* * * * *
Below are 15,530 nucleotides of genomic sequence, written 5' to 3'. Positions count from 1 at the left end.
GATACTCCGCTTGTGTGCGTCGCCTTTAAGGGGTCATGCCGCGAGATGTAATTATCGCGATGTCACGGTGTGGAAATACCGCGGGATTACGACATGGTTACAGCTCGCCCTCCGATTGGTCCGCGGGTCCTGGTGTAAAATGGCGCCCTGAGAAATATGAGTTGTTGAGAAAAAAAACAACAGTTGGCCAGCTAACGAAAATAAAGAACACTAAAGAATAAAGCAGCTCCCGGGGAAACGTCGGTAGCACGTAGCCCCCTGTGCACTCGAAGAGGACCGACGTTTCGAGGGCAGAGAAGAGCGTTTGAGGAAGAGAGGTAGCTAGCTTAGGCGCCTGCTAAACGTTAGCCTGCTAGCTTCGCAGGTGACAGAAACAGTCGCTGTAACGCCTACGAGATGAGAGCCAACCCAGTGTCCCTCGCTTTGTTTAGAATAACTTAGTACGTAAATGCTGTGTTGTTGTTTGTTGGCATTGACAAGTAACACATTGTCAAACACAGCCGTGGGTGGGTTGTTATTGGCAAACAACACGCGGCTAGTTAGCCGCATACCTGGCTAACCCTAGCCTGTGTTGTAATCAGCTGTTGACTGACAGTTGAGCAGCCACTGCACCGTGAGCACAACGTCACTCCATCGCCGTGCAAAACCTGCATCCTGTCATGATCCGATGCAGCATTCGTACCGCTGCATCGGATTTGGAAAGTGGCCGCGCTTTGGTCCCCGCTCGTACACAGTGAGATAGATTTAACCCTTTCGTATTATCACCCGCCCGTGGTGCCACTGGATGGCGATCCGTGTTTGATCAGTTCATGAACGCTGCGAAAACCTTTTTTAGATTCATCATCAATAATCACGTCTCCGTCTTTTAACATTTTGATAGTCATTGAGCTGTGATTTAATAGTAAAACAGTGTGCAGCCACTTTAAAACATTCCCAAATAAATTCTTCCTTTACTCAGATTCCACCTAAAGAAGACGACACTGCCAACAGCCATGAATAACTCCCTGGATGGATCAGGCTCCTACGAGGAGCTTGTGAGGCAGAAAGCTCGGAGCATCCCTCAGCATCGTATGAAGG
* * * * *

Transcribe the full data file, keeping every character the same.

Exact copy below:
Below are 15,530 nucleotides of genomic sequence, written 5' to 3'. Positions count from 1 at the left end.
GATACTCCGCTTGTGTGCGTCGCCTTTAAGGGGTCATGCCGCGAGATGTAATTATCGCGATGTCACGGTGTGGAAATACCGCGGGATTACGACATGGTTACAGCTCGCCCTCCGATTGGTCCGCGGGTCCTGGTGTAAAATGGCGCCCTGAGAAATATGAGTTGTTGAGAAAAAAAACAACAGTTGGCCAGCTAACGAAAATAAAGAACACTAAAGAATAAAGCAGCTCCCGGGGAAACGTCGGTAGCACGTAGCCCCCTGTGCACTCGAAGAGGACCGACGTTTCGAGGGCAGAGAAGAGCGTTTGAGGAAGAGAGGTAGCTAGCTTAGGCGCCTGCTAAACGTTAGCCTGCTAGCTTCGCAGGTGACAGAAACAGTCGCTGTAACGCCTACGAGATGAGAGCCAACCCAGTGTCCCTCGCTTTGTTTAGAATAACTTAGTACGTAAATGCTGTGTTGTTGTTTGTTGGCATTGACAAGTAACACATTGTCAAACACAGCCGTGGGTGGGTTGTTATTGGCAAACAACACGCGGCTAGTTAGCCGCATACCTGGCTAACCCTAGCCTGTGTTGTAATCAGCTGTTGACTGACAGTTGAGCAGCCACTGCACCGTGAGCACAACGTCACTCCATCGCCGTGCAAAACCTGCATCCTGTCATGATCCGATGCAGCATTCGTACCGCTGCATCGGATTTGGAAAGTGGCCGCGCTTTGGTCCCCGCTCGTACACAGTGAGATAGATTTAACCCTTTCGTATTATCACCCGCCCGTGGTGCCACTGGATGGCGATCCGTGTTTGATCAGTTCATGAACGCTGCGAAAACCTTTTTTAGATTCATCATCAATAATCACGTCTCCGTCTTTTAACATTTTGATAGTCATTGAGCTGTGATTTAATAGTAAAACAGTGTGCAGCCACTTTAAAACATTCCCAAATAAATTCTTCCTTTACTCAGATTCCACCTAAAGAAGACGACACTGCCAACAGCCATGAATAACTCCCTGGATGGATCAGGCTCCTACGAGGAGCTTGTGAGGCAGAAAGCTCGGAGCATCCCTCAGCATCGTATGAAGG